The Sheriff’s Sale

Once the borrower has received the Notice of Default and the notice has been posted publicly and usually printed in the local newspaper, the formal foreclosure process is in motion.  The borrower’s failure to comply with repayment terms has activated the mortgage’s acceleration clause and the lender requires full payment of the loan.


If the Notice of Default does not result in full repayment, the lender next issues a public Notice of Sale.  A copy, stating the time, date and address of the public auction where the property will be sold is sent to the homeowner.  The notice is also posted on the property.


The sale is called a Sheriff’s Sale.  It is the second major stage of the foreclosure process and follows the preforeclosure stage, which commenced when the first payment was missed.  The typical Sheriff’s Sale involves the following steps:


·                     The auctioneer reads a description of the property and any legal notices related to the address.


·                     The bidding begins.  Usually the bidders have prequalified to participate by depositing a check in advance.  The bidding process continues until the auctioneer accepts the highest bid.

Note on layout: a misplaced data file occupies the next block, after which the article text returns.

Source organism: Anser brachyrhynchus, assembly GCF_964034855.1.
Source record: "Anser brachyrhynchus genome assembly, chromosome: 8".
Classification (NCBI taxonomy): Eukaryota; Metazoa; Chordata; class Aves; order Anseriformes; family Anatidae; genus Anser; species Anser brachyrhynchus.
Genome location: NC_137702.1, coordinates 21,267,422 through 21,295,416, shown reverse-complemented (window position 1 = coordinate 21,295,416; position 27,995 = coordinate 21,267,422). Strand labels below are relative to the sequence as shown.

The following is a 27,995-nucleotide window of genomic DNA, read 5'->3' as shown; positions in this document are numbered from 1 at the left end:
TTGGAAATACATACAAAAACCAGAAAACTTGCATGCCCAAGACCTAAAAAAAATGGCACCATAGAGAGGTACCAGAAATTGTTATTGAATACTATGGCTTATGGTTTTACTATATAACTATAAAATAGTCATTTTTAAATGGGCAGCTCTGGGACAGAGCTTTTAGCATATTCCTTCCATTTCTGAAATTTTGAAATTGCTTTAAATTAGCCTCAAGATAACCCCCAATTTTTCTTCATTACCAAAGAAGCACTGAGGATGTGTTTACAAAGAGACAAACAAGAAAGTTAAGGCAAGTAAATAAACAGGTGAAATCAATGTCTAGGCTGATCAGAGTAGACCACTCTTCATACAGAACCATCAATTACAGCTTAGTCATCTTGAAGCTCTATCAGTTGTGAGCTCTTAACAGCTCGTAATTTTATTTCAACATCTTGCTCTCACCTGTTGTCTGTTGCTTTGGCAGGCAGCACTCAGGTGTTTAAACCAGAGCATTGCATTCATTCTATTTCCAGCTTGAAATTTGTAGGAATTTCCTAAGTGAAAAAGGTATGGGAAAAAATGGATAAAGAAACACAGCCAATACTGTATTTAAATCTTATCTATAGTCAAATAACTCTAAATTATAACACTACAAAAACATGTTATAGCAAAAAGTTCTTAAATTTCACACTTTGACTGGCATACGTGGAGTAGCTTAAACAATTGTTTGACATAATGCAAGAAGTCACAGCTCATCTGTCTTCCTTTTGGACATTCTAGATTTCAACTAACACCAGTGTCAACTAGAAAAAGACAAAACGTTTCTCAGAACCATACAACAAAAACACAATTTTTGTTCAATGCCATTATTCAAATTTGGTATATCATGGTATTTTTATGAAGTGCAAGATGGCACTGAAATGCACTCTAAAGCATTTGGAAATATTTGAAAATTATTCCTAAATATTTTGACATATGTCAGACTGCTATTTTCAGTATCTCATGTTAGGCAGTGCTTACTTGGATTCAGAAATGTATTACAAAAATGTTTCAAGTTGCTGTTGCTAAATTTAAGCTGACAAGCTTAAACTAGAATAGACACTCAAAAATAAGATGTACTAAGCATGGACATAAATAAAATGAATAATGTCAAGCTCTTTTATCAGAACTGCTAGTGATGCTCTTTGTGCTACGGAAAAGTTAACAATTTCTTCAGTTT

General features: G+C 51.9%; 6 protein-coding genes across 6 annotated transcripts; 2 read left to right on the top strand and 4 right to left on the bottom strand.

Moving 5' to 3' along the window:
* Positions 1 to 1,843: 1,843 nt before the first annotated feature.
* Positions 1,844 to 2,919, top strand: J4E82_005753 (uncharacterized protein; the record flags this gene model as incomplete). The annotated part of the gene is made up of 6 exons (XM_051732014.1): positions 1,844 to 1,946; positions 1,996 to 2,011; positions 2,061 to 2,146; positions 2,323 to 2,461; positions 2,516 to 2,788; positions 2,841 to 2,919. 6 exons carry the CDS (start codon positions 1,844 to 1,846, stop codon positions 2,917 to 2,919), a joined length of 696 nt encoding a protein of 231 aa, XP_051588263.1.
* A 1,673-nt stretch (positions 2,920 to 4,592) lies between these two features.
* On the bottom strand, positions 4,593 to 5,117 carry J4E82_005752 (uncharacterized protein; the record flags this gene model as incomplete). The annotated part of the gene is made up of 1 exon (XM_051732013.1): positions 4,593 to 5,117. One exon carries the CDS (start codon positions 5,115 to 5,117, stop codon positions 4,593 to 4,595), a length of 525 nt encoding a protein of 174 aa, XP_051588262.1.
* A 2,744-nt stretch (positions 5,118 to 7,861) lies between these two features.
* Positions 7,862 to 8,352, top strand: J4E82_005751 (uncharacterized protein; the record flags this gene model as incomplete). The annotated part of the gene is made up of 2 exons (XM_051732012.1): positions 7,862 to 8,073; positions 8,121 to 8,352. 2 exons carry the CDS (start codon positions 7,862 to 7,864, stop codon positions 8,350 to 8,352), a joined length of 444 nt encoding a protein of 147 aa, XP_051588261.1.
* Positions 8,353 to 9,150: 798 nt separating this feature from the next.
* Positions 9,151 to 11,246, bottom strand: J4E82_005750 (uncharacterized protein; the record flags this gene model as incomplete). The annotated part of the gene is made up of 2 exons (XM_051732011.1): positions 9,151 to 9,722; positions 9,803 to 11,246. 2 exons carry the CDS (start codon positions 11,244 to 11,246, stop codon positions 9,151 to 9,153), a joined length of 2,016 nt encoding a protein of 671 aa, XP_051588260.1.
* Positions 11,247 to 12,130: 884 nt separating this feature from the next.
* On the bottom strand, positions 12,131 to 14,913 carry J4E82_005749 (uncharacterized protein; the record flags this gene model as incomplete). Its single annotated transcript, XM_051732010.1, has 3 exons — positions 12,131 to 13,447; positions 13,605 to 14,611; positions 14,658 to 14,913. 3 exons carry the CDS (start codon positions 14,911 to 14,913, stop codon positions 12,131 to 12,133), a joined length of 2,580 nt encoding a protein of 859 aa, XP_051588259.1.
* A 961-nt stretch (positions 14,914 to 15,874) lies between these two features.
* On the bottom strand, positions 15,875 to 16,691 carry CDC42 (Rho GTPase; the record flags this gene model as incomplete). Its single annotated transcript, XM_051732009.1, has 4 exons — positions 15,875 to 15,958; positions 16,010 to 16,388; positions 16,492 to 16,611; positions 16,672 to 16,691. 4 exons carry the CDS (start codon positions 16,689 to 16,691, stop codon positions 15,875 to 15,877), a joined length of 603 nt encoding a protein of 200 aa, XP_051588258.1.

·                     The paperwork is drawn for execution by the successful bidder.  The successful bidder is usually given a grace period to arrange financing for the property.  Once the financing is in place and paid, the title is given to the new owner.


At this time, the original owner may still reside in the home.  The Sheriff’s Sale is not an eviction proceeding.  The successful bidder may initiate eviction proceedings at any time after receipt of the title.  The evicted homeowner may have to vacate within 72 hours.


In the event the property is not sold at the auction, the property becomes Real Estate Owned (REO) and ownership goes to the lender.  This usually occurs when prospective bidders feel the property is not worth what is owed.  If the borrower and lender agree to sell the property to the lender prior to the auction stage, this step can sometimes be avoided.  In either case, when a successful bidder is found or when the home enters the REO stage, the foreclosure process is essentially complete.


The entire foreclosure process usually take anywhere from six to eight months but can occur more rapidly.  Homeowners who anticipate difficulty making timely payments must act rapidly.  There are a number of possible remedies but inaction is not one of them.



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